title = "Stable perfluorocarbon emulsions for the delivery of halogenated ether anesthetics",
abstract = "Background: Research into injectable volatile anesthetics has been ongoing for approximately 40 years, with limited success, in an attempt to address the deficiencies of inhalational anesthesia. The purpose of this work was to formulate and optimize volatile anesthetic carrier emulsions based on our prior work in perfluorocarbon emulsions. Methods: Perfluorocarbons were screened for their volatilty and emulsion stability. Optimal anesthetic emulsions were manufactured by high pressure homogenization of a select, clinically relevant perfluorocarbon, isoflurane and a surfactant-containing aqueous phase. Longitudinal particle size, polydispersity and isoflurane content analysis was performed. Observational studies of in vivo efficacy and safety were performed in 225–300 g Lewis Rats (n = 34) with blood chemistry and post study tissue pathology analysis. Results: Emulsion particle size and isolflurane content in select emulsions were stable at room temperature greater than 300 days. This stability was depedent on perfluorocarbon molecular weight and boiling point. in vivo, emulsions demonstrated a rapid onset and offset. Variability in onset metrics (loss of righting reflex, pain reflexes and time to recovery) was less than 40{\%} amongst individual emulsion preparations (n = 9) utilized in induction trials. No adverse effects due to the intravenous administration of emulsions were observed in blood chemistry results or post-study pathological examination. Conclusions: These formulations showed stability, safety and efficacy. In addition to induction and general anesthesia, these emulsions could have utility in global health or in military applications where equipment and resources are limited.",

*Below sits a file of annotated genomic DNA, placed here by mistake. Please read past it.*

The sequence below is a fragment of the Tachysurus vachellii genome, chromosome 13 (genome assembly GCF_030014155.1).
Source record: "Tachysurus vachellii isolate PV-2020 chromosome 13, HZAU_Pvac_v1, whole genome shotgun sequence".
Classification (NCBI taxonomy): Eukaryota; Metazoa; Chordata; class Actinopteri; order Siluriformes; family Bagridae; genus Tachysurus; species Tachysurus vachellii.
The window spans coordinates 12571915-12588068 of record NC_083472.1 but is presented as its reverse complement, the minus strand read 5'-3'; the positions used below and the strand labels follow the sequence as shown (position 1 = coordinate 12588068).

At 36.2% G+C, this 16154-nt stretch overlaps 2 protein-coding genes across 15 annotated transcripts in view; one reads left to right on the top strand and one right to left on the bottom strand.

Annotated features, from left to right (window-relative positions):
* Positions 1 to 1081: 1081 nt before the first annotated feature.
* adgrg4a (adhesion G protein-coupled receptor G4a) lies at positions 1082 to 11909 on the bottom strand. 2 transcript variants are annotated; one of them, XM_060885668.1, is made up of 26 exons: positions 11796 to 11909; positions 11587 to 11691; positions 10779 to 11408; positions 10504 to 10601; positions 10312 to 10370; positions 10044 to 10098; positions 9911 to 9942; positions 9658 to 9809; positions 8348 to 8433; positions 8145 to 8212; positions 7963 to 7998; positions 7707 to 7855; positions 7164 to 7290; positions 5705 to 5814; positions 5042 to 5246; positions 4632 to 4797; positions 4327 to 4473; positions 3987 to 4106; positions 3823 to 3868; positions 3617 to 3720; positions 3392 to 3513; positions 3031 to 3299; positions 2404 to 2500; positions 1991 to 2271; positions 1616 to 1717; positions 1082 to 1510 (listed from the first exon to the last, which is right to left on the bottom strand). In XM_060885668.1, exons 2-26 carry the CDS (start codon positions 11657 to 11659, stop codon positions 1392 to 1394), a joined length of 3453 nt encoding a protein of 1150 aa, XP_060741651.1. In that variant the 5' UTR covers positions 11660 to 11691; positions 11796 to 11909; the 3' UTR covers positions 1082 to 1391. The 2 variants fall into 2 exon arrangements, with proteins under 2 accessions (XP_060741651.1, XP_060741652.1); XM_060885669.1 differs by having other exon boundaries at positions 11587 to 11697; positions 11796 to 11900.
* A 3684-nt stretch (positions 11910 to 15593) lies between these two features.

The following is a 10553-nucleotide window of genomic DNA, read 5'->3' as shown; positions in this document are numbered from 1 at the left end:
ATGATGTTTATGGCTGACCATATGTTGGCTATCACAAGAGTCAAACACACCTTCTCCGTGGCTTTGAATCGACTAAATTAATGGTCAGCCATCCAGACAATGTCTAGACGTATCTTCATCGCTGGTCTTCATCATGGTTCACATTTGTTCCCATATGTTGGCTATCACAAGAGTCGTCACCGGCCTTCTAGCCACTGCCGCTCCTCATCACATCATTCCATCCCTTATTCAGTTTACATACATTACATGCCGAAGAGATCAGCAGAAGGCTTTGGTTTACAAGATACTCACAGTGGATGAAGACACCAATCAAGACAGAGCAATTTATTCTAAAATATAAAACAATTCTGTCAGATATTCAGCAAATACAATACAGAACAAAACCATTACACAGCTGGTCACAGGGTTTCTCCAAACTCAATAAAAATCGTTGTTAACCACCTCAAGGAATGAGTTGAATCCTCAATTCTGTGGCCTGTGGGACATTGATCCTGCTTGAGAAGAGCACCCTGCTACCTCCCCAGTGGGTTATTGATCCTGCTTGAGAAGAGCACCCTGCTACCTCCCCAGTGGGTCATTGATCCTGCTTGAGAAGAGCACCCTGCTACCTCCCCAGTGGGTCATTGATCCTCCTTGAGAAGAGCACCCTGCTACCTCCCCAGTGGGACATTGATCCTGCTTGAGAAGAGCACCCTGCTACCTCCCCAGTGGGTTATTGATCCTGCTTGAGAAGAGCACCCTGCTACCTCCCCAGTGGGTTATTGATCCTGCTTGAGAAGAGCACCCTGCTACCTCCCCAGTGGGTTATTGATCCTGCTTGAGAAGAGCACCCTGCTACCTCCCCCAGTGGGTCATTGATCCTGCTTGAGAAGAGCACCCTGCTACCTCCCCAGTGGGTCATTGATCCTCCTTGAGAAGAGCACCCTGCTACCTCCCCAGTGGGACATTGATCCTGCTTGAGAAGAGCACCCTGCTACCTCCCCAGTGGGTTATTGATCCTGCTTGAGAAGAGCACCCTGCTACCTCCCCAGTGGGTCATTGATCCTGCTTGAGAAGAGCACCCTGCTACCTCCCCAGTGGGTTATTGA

keywords = "Anesthesia, Emulsions, Halogenated ethers, Intravenous, Perfluorocarbon",
author = "Behrouz Ashrafi and Tootoonchi, {Mohammad Hossein} and Ryan Bardsley and Ruth Molano and Phillip Ruiz and Ernesto Pretto and Christopher Fraker",
year = "2018",
month = "12",
day = "1",
doi = "10.1016/j.colsurfb.2018.09.024",
language = "English (US)",
volume = "172",
pages = "797--805",
journal = "Colloids and Surfaces B: Biointerfaces",
issn = "0927-7765",
publisher = "Elsevier",

}

TY - JOUR

T1 - Stable perfluorocarbon emulsions for the delivery of halogenated ether anesthetics

AU - Ashrafi, Behrouz

AU - Tootoonchi, Mohammad Hossein

AU - Bardsley, Ryan

AU - Molano, Ruth

AU - Ruiz, Phillip

AU - Pretto, Ernesto

AU - Fraker, Christopher

PY - 2018/12/1

Y1 - 2018/12/1